# Rotate a Shape Around an Axis Using HTML5 and Javascript

Imagine, for a minute, that you want to rotate a red square around its centre… on a web page. Following on from my previous post about games using HTML5 / JS this post details how to do such a thing.

# Context

Before drawing a rectangle, rotating it, or anything else, you need a context:

```var canvas = document.getElementById("mainCanvas");
var ctx = canvas.getContext("2d");
```

Now you have a context, you can do things like clear the canvas; for example:

```ctx.clearRect(0, 0, windowWidth, windowHeight);
```

# fillRect

In HTML5, you have three methods that will be of use, and the first, and probably most important, is fillRect. It is impossible to rotate a square around its centre without a square. The syntax for fillRect is probably as you would expect:

```ctx.fillRect(x, y, width, height);
```

# rotate

The syntax for rotation is this:

```ctx.rotate(rotationDegree * Math.PI / 180);
```

Whilst I may, during my school years, have been able to explain the sum above – I just copied it from the internet. Given the number of places where is looks exactly alike, I would guess that I’m not the first person to do that.

Just using the three lines above will give you a rotating rectangle; however, the rotation axis will be 0, 0. It took me a while to understand exactly how this works, but the key is `translate`.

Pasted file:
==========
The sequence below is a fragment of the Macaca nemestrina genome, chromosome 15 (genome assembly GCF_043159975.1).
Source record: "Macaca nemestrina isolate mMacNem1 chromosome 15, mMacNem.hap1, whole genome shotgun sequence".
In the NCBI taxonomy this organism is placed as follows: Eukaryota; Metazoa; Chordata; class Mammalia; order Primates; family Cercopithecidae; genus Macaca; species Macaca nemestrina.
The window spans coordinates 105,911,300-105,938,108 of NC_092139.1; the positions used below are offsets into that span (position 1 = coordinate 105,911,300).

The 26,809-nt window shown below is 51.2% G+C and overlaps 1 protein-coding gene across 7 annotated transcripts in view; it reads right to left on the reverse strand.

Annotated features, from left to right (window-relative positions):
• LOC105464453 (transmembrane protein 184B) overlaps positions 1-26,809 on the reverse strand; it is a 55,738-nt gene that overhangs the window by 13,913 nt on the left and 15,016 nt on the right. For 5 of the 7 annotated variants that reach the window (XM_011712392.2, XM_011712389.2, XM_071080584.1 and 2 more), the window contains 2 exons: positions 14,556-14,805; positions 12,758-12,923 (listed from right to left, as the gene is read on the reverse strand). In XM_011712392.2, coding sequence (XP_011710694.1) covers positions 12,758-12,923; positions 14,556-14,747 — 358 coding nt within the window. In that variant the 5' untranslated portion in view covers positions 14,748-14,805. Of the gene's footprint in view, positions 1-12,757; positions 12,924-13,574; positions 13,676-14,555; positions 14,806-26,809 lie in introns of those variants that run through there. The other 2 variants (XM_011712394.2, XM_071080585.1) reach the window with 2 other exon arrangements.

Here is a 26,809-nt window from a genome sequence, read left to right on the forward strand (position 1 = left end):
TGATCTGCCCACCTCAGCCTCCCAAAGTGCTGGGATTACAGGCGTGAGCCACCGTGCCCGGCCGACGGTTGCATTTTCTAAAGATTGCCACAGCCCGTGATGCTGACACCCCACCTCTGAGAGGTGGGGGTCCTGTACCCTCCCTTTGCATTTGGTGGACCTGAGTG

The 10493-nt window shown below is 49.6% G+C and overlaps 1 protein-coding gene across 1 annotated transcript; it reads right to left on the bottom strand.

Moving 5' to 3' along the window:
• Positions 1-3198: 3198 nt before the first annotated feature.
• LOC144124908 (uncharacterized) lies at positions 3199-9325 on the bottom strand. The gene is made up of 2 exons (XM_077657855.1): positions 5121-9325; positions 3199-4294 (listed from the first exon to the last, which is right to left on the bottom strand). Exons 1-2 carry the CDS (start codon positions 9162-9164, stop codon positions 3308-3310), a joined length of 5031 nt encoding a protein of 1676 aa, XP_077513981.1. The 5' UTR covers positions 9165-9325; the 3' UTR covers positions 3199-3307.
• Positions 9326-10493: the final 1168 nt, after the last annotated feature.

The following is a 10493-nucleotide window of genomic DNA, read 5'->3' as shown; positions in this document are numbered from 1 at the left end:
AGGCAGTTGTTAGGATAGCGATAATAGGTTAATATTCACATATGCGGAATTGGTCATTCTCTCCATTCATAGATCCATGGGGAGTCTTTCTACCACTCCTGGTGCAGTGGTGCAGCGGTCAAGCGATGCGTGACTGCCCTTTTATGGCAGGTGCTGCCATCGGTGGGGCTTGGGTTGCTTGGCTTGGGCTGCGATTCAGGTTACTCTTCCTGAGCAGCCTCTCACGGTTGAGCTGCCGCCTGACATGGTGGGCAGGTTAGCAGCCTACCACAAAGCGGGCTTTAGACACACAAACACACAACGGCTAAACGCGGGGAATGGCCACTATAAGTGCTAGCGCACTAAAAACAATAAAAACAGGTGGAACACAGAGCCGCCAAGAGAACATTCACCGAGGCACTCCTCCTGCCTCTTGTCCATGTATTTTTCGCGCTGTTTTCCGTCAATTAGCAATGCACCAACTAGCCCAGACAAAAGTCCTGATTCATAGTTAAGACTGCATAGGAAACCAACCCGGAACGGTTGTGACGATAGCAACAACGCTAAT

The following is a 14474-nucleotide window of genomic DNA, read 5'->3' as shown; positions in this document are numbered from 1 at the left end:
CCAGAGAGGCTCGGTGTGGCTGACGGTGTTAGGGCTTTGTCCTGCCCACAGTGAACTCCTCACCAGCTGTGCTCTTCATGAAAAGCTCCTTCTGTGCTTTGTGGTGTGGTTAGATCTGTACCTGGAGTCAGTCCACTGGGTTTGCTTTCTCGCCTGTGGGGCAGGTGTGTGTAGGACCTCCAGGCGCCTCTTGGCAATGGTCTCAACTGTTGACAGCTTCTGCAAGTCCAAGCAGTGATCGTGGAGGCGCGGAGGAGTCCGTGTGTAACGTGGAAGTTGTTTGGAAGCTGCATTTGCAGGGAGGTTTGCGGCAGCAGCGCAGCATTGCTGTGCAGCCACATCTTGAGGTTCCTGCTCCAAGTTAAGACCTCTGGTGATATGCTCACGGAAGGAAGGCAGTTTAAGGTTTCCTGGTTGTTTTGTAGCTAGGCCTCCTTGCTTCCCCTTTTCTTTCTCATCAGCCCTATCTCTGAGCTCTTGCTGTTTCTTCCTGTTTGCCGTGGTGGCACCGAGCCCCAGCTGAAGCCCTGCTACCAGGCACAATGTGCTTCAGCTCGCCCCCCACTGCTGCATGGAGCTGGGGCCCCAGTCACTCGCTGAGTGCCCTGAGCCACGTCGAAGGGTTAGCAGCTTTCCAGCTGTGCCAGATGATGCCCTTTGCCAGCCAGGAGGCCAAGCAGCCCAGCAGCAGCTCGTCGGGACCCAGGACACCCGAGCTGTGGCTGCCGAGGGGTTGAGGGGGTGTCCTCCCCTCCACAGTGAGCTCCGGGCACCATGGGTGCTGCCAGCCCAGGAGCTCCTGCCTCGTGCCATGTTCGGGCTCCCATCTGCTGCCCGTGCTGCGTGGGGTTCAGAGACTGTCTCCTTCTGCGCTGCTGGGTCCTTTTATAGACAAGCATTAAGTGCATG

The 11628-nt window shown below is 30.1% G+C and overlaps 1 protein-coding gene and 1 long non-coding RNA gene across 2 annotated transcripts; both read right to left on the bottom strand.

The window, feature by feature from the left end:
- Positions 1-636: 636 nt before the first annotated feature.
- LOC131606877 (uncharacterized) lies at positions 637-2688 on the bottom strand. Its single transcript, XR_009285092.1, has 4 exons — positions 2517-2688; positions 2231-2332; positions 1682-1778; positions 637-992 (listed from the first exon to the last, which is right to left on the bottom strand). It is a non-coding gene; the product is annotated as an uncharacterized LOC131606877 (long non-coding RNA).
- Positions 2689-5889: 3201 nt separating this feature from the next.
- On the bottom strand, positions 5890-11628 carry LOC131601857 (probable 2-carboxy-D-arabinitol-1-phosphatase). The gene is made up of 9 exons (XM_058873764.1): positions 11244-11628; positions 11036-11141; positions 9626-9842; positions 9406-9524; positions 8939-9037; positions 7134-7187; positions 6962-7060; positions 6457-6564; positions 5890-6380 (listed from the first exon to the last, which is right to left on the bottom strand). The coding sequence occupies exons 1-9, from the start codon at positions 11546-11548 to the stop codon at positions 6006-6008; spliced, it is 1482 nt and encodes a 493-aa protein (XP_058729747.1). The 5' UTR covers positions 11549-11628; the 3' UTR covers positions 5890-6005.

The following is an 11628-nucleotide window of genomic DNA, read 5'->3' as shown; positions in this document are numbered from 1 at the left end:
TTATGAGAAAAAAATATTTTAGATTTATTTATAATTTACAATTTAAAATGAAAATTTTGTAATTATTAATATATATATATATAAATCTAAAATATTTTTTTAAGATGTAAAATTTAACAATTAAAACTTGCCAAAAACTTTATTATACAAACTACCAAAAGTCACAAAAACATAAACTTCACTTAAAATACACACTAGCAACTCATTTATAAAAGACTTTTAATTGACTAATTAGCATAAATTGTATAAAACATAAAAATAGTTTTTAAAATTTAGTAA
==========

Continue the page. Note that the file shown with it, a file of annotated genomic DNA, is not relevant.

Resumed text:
# translate

To me, this function is completely counter-intuitive. What it does it to offset the centre of the context by the parameters given. If the initial centre is 0, 0 (which it is by default), the following line will make it 10, 10:

```ctx.translate(10, 10);
```

The centre of the context is 10, 10; if I call it a second time:

```ctx.translate(10, 10);
```

The centre of the context is now 20, 20! There are two ways to reset the offset – you can simply negate the offset (by calling it with negative values), or you can call ctx.save() before the change, and ctx.restore() afterwards.

# Putting it all together

So, what does all this look like in a single coherent piece of code:

```        var canvas = document.getElementById("mainCanvas");
var ctx = canvas.getContext("2d");
ctx.clearRect(0, 0, windowWidth, windowHeight);

var halfWidth = (iconWidth / 2);
var halfHeight = (iconHeight / 2);

var centreX = x - halfWidth;
var centreY = y - halfHeight;

ctx.fillStyle = "#FF0000";
ctx.translate(centreX, centreY);
ctx.rotate(rotationDegree * Math.PI / 180);
ctx.fillRect(-halfWidth, -halfHeight, iconWidth, iconHeight);

ctx.translate(-centreX, -centreY);
```

The key part to note here is the call to fillRect. Because the translate has now set the centre to be the centre of the drawn image, the image needs to be positioned at -(image width / 2).

… and you, too can have a spinning red rectangle on your screen.

# References

http://www.w3resource.com/html5-canvas/html5-canvas-translation-rotation-scaling.php

https://gist.github.com/geoffb/6392450